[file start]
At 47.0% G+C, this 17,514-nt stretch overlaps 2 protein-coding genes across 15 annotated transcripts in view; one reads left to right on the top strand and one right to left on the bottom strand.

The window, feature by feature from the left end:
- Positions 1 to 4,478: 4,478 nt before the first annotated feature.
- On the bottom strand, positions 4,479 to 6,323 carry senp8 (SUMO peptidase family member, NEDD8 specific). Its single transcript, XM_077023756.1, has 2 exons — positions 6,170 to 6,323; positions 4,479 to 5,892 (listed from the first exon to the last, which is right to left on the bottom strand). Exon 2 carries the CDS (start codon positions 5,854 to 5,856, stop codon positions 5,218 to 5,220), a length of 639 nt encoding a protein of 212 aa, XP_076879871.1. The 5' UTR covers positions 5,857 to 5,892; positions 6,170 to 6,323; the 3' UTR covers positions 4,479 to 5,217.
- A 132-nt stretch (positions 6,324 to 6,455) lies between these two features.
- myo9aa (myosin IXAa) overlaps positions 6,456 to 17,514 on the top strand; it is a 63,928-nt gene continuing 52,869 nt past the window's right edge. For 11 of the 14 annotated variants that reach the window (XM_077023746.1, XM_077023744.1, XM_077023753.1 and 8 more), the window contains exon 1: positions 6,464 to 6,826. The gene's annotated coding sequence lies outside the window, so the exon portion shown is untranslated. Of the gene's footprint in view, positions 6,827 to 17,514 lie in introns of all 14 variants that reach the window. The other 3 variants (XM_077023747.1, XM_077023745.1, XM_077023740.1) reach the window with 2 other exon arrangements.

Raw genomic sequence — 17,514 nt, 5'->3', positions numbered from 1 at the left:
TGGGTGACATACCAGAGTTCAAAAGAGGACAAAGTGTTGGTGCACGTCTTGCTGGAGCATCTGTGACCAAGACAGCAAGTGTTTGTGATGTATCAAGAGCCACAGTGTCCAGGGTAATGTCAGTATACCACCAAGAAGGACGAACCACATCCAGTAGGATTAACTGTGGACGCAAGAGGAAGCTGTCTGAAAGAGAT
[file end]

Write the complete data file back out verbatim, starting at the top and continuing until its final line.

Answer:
At 47.0% G+C, this 17,514-nt stretch overlaps 2 protein-coding genes across 15 annotated transcripts in view; one reads left to right on the top strand and one right to left on the bottom strand.

The window, feature by feature from the left end:
- Positions 1 to 4,478: 4,478 nt before the first annotated feature.
- On the bottom strand, positions 4,479 to 6,323 carry senp8 (SUMO peptidase family member, NEDD8 specific). Its single transcript, XM_077023756.1, has 2 exons — positions 6,170 to 6,323; positions 4,479 to 5,892 (listed from the first exon to the last, which is right to left on the bottom strand). Exon 2 carries the CDS (start codon positions 5,854 to 5,856, stop codon positions 5,218 to 5,220), a length of 639 nt encoding a protein of 212 aa, XP_076879871.1. The 5' UTR covers positions 5,857 to 5,892; positions 6,170 to 6,323; the 3' UTR covers positions 4,479 to 5,217.
- A 132-nt stretch (positions 6,324 to 6,455) lies between these two features.
- myo9aa (myosin IXAa) overlaps positions 6,456 to 17,514 on the top strand; it is a 63,928-nt gene continuing 52,869 nt past the window's right edge. For 11 of the 14 annotated variants that reach the window (XM_077023746.1, XM_077023744.1, XM_077023753.1 and 8 more), the window contains exon 1: positions 6,464 to 6,826. The gene's annotated coding sequence lies outside the window, so the exon portion shown is untranslated. Of the gene's footprint in view, positions 6,827 to 17,514 lie in introns of all 14 variants that reach the window. The other 3 variants (XM_077023747.1, XM_077023745.1, XM_077023740.1) reach the window with 2 other exon arrangements.

Raw genomic sequence — 17,514 nt, 5'->3', positions numbered from 1 at the left:
TGGGTGACATACCAGAGTTCAAAAGAGGACAAAGTGTTGGTGCACGTCTTGCTGGAGCATCTGTGACCAAGACAGCAAGTGTTTGTGATGTATCAAGAGCCACAGTGTCCAGGGTAATGTCAGTATACCACCAAGAAGGACGAACCACATCCAGTAGGATTAACTGTGGACGCAAGAGGAAGCTGTCTGAAAGAGAT